Published on January 27, 2013 by Casey
A Pen D’Oreille Legend
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Once Coyote met Wren (tseska’n), and laughed at his small bow and arrows.
He said, “You can’t shoot far with those.”
Wren answered, “Yes, I can shoot far. If you go to that distant ridge, I will shoot you while you are there.”
Coyote laughed, and said, “That ridge is so far away that we can hardly see it.”
Soon afterwards Coyote was walking along this ridge, and Fox was following him. He had forgotten about his talk with Wren. Presently he heard something coming, and Wren’s arrow struck him in the heart. He gave two jumps and fell down dead. Fox pulled out the arrow, and jumped over Coyote, who came to life, and said, “I must have slept a long time.”
Fox said, “You were not sleeping, you were dead. Wren’s arrow struck your heart. Why do you fool with Wren? You know he can shoot better than any one.” Coyote took the arrow from Fox, and said, ” I shall get even with him.”
Some time after this, Coyote met Wren, and proposed to gamble with him. He said, “I have an arrow which looks like yours. Now you have a chance to win it back.” They played a game of throwing arrows. Coyote beat Wren every time, and won all his arrows. Then he won his bow, and later all his beautiful clothes. Wren was left practically naked. Coyote went off singing, “Alpano’n e Kalispe’” (” I won from the Kalispel “). Wren followed him at some distance.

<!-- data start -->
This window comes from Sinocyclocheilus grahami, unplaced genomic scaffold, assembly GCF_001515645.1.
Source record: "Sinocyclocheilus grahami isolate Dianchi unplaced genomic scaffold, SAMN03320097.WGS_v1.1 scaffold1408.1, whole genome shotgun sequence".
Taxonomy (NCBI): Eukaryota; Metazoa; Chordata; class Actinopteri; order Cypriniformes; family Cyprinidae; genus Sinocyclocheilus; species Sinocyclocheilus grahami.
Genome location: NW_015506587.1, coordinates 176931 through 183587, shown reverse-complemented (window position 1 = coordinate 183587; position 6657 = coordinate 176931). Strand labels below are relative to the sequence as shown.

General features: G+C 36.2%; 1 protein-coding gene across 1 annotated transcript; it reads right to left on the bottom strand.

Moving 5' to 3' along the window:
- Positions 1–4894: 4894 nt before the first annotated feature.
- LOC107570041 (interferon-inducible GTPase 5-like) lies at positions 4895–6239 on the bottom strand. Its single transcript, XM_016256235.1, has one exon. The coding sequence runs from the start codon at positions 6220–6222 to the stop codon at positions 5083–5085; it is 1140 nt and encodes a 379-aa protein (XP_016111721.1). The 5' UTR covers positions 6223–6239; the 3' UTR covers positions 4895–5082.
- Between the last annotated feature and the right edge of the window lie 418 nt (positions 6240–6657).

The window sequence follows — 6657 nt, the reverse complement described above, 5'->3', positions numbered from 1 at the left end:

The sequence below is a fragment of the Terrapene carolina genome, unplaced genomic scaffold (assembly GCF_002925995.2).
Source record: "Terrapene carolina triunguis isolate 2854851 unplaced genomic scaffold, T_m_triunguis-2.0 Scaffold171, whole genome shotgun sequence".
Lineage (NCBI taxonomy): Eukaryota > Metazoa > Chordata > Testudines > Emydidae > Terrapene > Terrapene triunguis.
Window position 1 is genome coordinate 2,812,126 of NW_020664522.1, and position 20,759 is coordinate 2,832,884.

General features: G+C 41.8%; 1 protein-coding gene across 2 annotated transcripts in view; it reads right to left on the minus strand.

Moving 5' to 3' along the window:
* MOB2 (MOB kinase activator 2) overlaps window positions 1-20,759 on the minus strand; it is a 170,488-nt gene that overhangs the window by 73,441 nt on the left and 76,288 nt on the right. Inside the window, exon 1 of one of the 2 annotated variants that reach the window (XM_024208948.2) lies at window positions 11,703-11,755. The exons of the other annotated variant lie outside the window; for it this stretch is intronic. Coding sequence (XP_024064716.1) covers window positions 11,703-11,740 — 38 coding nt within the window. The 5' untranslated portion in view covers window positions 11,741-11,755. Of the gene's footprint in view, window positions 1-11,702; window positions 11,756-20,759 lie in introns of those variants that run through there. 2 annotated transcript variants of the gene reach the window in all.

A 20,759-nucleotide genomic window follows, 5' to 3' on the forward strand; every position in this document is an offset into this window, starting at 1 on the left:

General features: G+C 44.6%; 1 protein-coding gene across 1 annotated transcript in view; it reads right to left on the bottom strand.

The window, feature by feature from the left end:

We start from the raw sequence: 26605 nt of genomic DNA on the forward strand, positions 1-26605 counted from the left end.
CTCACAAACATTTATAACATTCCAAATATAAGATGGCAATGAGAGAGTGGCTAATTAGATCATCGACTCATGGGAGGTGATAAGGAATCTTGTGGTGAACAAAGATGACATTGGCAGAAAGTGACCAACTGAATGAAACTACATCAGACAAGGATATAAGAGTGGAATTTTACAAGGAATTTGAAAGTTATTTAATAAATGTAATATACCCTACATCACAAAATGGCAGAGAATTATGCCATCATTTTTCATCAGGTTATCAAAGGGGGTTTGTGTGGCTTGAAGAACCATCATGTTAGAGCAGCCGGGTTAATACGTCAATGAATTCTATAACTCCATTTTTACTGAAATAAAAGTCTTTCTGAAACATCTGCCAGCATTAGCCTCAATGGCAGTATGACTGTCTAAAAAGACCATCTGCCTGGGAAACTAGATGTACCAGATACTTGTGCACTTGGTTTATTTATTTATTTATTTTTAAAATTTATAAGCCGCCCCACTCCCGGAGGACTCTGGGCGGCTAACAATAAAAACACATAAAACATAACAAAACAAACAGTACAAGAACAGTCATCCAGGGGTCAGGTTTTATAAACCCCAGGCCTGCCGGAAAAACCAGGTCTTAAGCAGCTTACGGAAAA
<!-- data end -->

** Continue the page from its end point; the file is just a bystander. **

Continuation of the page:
Coyote passed by the lodge of Willow-Grouse, who had ten young children. Their parents were off in the hills. Coyote asked the children, “Who is your father?”
They answered, “Toxto’xtu’su”‘ (Flying-Past-Head).
He laughed, and said, “No, that cannot be his name.” He asked the name of their mother; and they answered, Toxto’xtusêpu’scEn” (Flying-Past-between-the-Legs).
He laughed, saying, “No, that cannot be her name.” He went into the lodge and dug a small hole near the fire. Then he said to the children, “Carry those red bearberries into the hole, and watch me cook them for you.” They did so, and crowded around the edge to watch him. He pushed them into the hole, and threw earth and hot ashes on top of them. When they were cooked, he went on.
Their parents came home, and, finding their children dead, they cried. Wren came along, and asked them why they cried. They told him.
Wren said, “I have a grudge against Coyote, too. I want my things which he won from me. If you can get them back for me, I will restore your children to life.”
Coyote was then passing over a high ridge, close to a steep cliff. Grouse made a detour, and hid ahead of him on the upper side. When Coyote was opposite them, one flew out suddenly at his head. He bent back over the cliff to avoid it. Then the other flew between his legs. He lost his balance and fell over the cliff. Grouse hastened, and plucked him as he was falling. They plucked away his bow and arrows and quiver and clothes, and gave them back to Wren, who then revived the Grouse children. Coyote was killed by the fall; but Fox found him, and brought him back to life by jumping over him.